Bet you didn’t know that Memorial Day was actually borne out of the American Civil War and was initially known as Decoration Day.
Back in 1868, on the first Decoration Day, 5,000 participants gathered at Arlington National Cemetery to decorate the graves of more than 20,000 Union and Confederate soldiers. Nearly 100 years later, in 1967, the US Congress declared the last Monday of May a Federal Holiday to honor all men and women who died while serving the United States. Today, Memorial Day – much like Victory Day in Russian – unofficially marks the beginning of summer. While the “Old Glory” flies at half staff, patriotic Americans gather together to officially kick off the BBQ season.
Grilling is wildly popular in many places around the world. The familiar aroma of marinated meat and smoking charcoal practically induces a Pavlovian reaction in many of us – resurrecting memories of happiness, delicious food and carefree days of summer.
So how does American BBQ compare to the Russian shashlik?
Of the main differences between Eastern and Western grilling is the type and size of the meat pieces. Classic American BBQ typically includes hamburgers and some sort of sausage or hot dog.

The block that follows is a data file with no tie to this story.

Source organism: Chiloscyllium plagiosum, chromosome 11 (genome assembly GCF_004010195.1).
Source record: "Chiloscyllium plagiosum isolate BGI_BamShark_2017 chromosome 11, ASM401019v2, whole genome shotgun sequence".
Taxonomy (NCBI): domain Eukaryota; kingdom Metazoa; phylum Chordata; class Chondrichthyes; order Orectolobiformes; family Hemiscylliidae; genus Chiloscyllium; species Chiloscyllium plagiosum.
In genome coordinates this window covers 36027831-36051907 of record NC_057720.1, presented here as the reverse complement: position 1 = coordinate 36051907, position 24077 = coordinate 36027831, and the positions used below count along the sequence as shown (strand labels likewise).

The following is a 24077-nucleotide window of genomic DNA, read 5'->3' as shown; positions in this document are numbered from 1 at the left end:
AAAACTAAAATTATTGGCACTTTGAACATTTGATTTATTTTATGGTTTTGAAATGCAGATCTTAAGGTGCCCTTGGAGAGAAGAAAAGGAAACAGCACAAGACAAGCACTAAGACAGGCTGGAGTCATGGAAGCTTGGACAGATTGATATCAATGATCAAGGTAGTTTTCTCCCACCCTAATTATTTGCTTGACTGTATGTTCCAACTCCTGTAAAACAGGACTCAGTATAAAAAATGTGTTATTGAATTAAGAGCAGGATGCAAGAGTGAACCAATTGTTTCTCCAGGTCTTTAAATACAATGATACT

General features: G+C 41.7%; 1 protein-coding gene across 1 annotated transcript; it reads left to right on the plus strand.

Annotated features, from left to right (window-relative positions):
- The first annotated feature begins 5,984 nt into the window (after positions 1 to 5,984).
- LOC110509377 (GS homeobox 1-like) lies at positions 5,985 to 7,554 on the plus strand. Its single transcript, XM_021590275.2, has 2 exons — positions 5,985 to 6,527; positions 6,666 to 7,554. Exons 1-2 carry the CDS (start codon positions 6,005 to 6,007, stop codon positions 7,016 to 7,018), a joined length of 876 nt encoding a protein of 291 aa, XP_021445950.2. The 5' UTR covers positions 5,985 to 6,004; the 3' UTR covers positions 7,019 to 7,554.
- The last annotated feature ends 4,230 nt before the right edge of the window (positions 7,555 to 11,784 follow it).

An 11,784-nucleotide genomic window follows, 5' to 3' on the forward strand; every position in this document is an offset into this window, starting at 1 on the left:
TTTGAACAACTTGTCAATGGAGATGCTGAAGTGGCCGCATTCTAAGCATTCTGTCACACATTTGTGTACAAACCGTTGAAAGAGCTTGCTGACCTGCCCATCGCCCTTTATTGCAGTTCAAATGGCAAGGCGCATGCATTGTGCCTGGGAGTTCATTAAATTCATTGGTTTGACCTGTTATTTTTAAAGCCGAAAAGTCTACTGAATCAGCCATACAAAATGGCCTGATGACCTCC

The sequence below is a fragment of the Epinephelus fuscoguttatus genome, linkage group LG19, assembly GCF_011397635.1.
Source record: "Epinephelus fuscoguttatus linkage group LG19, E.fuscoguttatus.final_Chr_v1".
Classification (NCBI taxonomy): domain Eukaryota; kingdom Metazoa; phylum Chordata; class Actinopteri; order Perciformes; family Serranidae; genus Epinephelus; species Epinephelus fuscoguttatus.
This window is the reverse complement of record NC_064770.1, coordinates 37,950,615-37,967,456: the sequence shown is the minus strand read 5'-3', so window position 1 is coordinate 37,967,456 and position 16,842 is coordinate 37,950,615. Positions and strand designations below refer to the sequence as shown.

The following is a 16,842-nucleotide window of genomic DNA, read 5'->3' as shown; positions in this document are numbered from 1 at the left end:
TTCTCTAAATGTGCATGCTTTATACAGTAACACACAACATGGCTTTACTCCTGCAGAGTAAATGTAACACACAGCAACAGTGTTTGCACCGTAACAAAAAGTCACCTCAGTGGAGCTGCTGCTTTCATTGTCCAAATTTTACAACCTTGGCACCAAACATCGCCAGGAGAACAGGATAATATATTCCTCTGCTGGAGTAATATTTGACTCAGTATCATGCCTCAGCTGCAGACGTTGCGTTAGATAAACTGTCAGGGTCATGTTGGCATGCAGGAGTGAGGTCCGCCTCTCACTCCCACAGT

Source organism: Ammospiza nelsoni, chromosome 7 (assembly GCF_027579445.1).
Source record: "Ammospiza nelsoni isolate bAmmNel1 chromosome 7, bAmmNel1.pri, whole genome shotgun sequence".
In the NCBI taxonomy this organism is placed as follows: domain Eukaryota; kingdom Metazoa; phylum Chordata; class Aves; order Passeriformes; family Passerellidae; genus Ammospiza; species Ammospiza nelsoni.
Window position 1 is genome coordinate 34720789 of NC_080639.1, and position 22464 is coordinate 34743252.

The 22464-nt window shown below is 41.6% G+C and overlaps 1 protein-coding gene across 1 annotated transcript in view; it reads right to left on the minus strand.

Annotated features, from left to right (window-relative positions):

Regional influences have introduced slowly cooked pulled pork and rib meats, catapulting a handfull of American cities to fame and notoriety as BBQ ‘capitals’ of the U.S. Kansas City, for example, is home to over 100 barbecue restaurants and hosts an annual barbecue competition called the American Royal. In Easter Caucasus regions, particularly Georgia, shashlik is made from small chunks of red meat that are threaded onto long metal skewers called shampuri (Шампуры). A good marinade is the key to tender, juicy meat and is what gives barbecue its distinctly Russian flavor and flare.
Using vinegar, lemon juice, pomegranate juice or other acidic liquids helps tenderize the meat pieces and breaks down protein chains to ease digestion. Oils reduce any moisture loss during the cooking process and are therefore also an essential ingredient in marinades.
Fresh veggies like vine-ripened tomatoes, crispy cucumbers, sweet bell peppers, green onions and radishes typically accompany Russian shashlik. Other popular side dishes include prepared veggie appetizers like Georgian-style eggplant spread and Ajika a flavorful dip made with red or green peppers, garlic and spicy seasonings.
If you’re looking for a ready-made, home-style marinade, we recommend 100% Natural Pomegranate Sauce, or the classic Georgian KINTO Tkemali “Shashlik” Sauce in medium spicy, excellent for meat and chicken.